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Jason and the Argonauts: A Retelling in Prose of Apollonius of Rhodes’ Argonautica

Ratings:
178 pages2 hours

Summary

I would like to see my retellings of classic literature used in schools, so I give permission to the country of Finland (and all other countries) to buy one copy of this eBook and give copies to all students forever. I also give permission to the state of Texas (and all other states) to buy one copy of this eBook and give copies to all students forever. I also give permission to all teachers to buy one copy of this eBook and give copies to all students forever.

Teachers need not actually teach my retellings. Teachers are welcome to give students copies of my eBook as background material. For example, if they are teaching Homer’s “Iliad” and “Odyssey,” teachers are welcome to give students copies of my “Virgil’s ‘Aeneid’: A Retelling in Prose” and tell students, “Here’s another ancient epic you may want to read in your spare time.”

The heroes of the Trojan War — Achilles, Hector, Odysseus, Agamemnon, etc. — are well known. However, the generation before the heroes of the Trojan War also had its heroes. Many of these heroes voyaged on the ship Argo with Jason in his quest to acquire the Golden Fleece. Some of the Argonauts — the sailors of the ship named the Argo — were the fathers of some of the Trojan War heroes: Peleus was the father of Achilles, Telamon was the father of Great Ajax, Oileus was the father of Little Ajax, and Menoetius was the father of Patroclus. In addition, the Argonauts included the twins Polydeuces and Castor, the brothers of Helen of Troy.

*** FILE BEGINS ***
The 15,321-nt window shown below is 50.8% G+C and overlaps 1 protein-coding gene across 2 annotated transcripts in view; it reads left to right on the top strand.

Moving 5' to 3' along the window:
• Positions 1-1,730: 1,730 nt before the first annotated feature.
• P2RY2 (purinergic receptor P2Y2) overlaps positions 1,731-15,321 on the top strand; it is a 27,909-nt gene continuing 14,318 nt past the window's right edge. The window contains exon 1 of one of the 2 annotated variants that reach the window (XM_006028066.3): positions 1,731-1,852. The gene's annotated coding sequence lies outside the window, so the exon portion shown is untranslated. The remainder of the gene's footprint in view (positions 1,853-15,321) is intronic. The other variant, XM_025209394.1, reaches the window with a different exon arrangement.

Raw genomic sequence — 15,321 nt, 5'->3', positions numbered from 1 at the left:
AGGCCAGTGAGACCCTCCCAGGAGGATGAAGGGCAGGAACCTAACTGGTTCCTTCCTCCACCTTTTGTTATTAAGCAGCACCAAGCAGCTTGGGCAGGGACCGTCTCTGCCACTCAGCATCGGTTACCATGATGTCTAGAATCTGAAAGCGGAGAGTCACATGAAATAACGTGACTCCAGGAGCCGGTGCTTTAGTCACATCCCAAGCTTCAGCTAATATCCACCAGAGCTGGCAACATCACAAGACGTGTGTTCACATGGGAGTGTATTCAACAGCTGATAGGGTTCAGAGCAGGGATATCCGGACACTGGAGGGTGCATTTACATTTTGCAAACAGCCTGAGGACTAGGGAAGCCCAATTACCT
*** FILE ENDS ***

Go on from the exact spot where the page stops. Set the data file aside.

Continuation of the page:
The Golden Fleece

The ram with the Golden Fleece rescued a child: Phrixus, the son of Athamas and Nephele in southeastern Greece. Athamas had married Nephele, and she bore him two children: a son named Phrixus and a daughter named Helle. But Athamas ceased to love Nephele, and he married Ino. Nephele left. Ino was a cruel stepmother to Phrixus and Helle, and she plotted against them and wanted them to die. Nephele returned to rescue her children. She sent them a winged ram whose fleece was made of gold. Phrixus and Helle climbed on top of the ram, which flew them over the sea. Unfortunately, Helle fell off the ram into the sea, which thereafter was called the Hellespont in honor of her. The ram carried Phrixus from Greece to Colchis on the eastern shore of the Black Sea. Phrixus lived there in the palace of King Aeetes, and he sacrificed the ram to the sea-god Poseidon. He skinned the ram and hung its Golden Fleece on a tree where a huge snake guarded it. This is the Golden Fleece that Jason and the heroes who sailed with him sought.

Jason’s Early Years

Jason’s father was named Aeson, and his mother was named Alcimede. Aeson was the rightful ruler of Thessaly, but Pelias, his half-brother, overthrew him and assumed the throne, which was in Iolcus, for himself. Pelias wanted to kill all of Aeson’s children, but Alcimede was able to save Jason’s life when he was born. She tricked Pelias into thinking that Jason was stillborn by having the women who served her pretend to mourn Jason. She sent Jason to the wise Centaur Chiron to raise to adulthood.

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